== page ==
Fla. sheriff: Mix-up kept pregnant inmate in jail until after giving birth
Sheriff Gregory Tony said his office tried to find "an alternative to incarceration" for Stephanie Bretas
By Rafael Olmeda and Austen Erblat
FORT LAUDERDALE, Fla. — The Broward Sheriff's Office tried to have a pregnant inmate released from jail before she gave birth, but a mix-up kept her in custody until it was too late, Broward Sheriff Gregory Tony said in a letter to the woman's lawyers this week.
In a letter to Chief Assistant Public Defender Gordon Weekes, Tony said his office tried to find "an alternative to incarceration" for Stephanie Bretas, 28, who was in custody on a burglary charge from Sept. 6 through Sept. 29.
Bretas gave birth in her cell on Sept. 27, hours after she says she complained of acute abdominal pain and feared aloud that she was miscarrying. No doctor was called, according to Bretas and her lawyers.
Tony said there was an order to place Bretas in a pretrial release program three days before she gave birth. "In preparing the order, your office included an incorrect case number, which caused a delay in her release while a corrected order was secured," Tony wrote. By the time the problem was corrected, Bretas' son was already born.
The mix-up did not excuse any alleged neglect of the inmate, Tony said. "Those who are found to have failed in their responsibilities will be held accountable," he said.
The sheriff fired two top administrators at the jail last Thursday, less than 24 hours after learning about Bretas' case from her lawyers at the Broward Public Defender's Office. He also opened an internal affairs investigation into whether anyone else should be held accountable for how Bretas' case was handled.
Weekes acknowledged the error that kept Bretas in custody and agreed it had little to do with the jail's legal obligation to provide her with proper medical treatment while in custody.
"The sheriff has taken some decisive action since learning about this case," he said. "It serves no purpose to deflect from the failure to address our client's medical need."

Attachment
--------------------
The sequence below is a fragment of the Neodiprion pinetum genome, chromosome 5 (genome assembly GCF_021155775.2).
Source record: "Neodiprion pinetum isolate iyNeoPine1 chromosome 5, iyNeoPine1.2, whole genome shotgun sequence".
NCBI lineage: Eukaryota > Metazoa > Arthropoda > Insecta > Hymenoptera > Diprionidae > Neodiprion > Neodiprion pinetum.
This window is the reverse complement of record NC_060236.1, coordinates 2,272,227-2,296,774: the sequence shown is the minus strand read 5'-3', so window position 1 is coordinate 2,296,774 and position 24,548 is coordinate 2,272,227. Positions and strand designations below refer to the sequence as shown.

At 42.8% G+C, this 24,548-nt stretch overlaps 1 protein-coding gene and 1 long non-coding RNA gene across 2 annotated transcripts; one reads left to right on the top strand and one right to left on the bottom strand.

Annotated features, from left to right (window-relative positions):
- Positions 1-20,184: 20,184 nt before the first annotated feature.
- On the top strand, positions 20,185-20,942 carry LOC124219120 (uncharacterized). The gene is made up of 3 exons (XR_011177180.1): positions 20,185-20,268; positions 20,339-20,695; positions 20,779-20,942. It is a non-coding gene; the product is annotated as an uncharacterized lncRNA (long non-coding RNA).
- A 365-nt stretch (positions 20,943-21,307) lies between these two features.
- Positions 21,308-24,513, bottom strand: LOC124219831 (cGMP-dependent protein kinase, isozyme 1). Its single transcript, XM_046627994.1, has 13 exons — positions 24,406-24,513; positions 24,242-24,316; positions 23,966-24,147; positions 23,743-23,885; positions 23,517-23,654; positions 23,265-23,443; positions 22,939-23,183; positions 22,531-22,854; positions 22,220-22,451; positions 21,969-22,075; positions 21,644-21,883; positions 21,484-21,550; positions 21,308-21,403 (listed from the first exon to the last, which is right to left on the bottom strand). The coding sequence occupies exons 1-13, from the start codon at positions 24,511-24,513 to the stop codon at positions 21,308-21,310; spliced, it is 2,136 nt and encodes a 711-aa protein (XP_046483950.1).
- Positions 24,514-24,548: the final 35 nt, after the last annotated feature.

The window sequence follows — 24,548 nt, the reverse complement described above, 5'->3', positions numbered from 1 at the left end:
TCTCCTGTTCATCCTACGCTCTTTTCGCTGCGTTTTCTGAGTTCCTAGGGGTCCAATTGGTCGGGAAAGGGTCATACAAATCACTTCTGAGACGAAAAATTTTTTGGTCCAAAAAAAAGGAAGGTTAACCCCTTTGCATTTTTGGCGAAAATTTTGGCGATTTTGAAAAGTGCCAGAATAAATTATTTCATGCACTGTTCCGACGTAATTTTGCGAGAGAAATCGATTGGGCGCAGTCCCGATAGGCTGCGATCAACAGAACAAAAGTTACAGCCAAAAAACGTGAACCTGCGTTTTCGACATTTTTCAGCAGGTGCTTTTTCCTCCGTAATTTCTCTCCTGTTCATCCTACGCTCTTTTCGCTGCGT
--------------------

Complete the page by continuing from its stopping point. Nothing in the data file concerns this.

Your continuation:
The outcry over Bretas' story drew demonstrators to Broward Sheriff's Office headquarters Wednesday to demand improvements in the treatment of inmates in county jails.
Two demonstrators held a banner depicting an illustration of a mother and child. "Pregnancy is not a crime. Ignoring her is," the banner read.
The demonstration started at the African American Research Library and made its way south to the Public Safety Building. It was organized by a coalition of activist groups, including Chainless Change, which advocates for the humane treatment of people in jail, and Black Lives Matter Alliance Broward. Other speakers represented the Immigrant Action Alliance and the Dignity Coalition of Florida.
" Broward County should not be allowed to lock up pregnant women," said Tray Johns, co-director of Dignity Florida. "If you're past seven months, Broward County needs to have an alternative because they cannot legally care for these women or their children."
The Sheriff's Office is investigating whether Bretas' treatment violated the provisions of the Tammy Jackson Act, which was enacted earlier this year to protect the health of pregnant women in jails. Jackson was a North Broward Jail inmate who gave birth alone in her cell in April 2019.
In his letter to Weekes, Tony insisted the jail's policies are in line with the requirements of the law. Whether those policies were properly followed is part of the internal affairs investigation.
The demonstrators represented "groups with different agendas uniting for one mission to call for the issue of jail treatment to be addressed," said Marq Mitchell, founder of Chainless Change. "People in jail, especially those with mental health issues, have been telling us that their needs are being neglected. We need a change in the culture of (the Broward Sheriff's Office) to make some needed changes."
(c)2020 Sun Sentinel (Fort Lauderdale, Fla.)